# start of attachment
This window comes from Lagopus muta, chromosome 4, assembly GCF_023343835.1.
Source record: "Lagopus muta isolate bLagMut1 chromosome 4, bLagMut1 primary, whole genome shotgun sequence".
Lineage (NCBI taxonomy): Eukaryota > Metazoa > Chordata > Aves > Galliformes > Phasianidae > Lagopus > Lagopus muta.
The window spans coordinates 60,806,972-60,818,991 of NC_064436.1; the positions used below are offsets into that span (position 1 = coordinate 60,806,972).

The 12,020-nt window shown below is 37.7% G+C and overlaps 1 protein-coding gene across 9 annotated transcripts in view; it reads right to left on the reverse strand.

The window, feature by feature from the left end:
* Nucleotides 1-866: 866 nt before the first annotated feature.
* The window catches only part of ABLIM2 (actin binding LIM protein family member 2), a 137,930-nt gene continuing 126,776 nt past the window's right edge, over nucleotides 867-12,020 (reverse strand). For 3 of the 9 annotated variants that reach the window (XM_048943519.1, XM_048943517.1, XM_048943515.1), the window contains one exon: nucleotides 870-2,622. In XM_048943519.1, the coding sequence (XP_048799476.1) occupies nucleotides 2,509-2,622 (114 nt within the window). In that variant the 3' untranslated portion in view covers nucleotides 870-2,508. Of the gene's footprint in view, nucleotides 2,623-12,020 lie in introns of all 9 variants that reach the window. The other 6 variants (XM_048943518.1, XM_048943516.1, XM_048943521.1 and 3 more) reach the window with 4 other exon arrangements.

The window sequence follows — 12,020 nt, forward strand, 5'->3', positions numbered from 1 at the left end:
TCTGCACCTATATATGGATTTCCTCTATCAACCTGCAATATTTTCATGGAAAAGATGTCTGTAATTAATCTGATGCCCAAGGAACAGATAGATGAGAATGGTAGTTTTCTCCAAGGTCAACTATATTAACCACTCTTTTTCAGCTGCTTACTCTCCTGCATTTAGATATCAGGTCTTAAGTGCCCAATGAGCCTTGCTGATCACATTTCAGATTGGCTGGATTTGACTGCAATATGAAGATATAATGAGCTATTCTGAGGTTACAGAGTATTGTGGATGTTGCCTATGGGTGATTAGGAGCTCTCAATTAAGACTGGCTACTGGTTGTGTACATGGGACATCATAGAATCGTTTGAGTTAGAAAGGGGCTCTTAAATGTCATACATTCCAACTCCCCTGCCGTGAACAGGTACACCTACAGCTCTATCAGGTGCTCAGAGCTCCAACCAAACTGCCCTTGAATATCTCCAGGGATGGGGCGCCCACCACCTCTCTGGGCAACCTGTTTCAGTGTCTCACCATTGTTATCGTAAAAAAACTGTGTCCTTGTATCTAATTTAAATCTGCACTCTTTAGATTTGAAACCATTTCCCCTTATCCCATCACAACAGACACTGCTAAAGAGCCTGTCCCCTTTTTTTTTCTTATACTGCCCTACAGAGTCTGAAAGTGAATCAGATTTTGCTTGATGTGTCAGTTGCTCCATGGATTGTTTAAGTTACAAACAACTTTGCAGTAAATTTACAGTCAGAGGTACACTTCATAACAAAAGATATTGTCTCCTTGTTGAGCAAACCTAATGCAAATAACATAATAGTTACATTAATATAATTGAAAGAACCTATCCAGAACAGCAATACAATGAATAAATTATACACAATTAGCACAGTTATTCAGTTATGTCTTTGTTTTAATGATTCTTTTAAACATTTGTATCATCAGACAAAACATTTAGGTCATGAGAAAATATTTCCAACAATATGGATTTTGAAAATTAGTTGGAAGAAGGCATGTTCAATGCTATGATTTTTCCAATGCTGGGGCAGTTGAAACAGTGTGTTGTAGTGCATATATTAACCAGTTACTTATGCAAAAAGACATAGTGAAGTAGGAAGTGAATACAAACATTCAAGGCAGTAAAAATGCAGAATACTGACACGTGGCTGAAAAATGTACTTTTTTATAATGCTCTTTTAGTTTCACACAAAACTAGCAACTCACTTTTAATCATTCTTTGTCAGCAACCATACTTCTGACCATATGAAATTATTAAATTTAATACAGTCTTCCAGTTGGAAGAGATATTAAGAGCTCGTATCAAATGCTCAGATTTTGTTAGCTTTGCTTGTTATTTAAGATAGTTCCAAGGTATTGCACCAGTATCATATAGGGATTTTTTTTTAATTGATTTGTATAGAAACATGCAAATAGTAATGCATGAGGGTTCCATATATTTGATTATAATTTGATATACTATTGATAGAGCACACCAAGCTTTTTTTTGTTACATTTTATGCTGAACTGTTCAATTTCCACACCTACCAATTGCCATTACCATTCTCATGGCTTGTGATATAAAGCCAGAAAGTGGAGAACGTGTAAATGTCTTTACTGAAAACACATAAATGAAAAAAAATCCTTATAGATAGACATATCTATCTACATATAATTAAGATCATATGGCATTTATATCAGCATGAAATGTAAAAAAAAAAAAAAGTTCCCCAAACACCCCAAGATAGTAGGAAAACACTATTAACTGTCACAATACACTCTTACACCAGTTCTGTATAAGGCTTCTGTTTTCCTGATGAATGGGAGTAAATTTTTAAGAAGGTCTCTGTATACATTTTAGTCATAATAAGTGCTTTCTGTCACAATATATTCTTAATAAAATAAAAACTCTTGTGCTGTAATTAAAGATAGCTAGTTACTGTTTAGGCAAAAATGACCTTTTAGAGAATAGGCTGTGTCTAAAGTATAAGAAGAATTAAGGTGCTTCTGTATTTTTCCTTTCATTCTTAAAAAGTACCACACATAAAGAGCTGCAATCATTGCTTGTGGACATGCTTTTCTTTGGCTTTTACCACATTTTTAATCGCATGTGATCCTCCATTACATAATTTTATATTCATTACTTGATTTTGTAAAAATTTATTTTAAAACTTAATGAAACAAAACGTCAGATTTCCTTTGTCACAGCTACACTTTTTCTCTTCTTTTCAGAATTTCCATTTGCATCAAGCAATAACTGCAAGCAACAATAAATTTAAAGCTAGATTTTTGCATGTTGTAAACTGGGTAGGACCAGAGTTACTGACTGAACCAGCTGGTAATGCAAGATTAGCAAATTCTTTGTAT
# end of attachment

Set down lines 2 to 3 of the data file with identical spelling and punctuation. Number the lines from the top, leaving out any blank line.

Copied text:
Source record: "Lagopus muta isolate bLagMut1 chromosome 4, bLagMut1 primary, whole genome shotgun sequence".
Lineage (NCBI taxonomy): Eukaryota > Metazoa > Chordata > Aves > Galliformes > Phasianidae > Lagopus > Lagopus muta.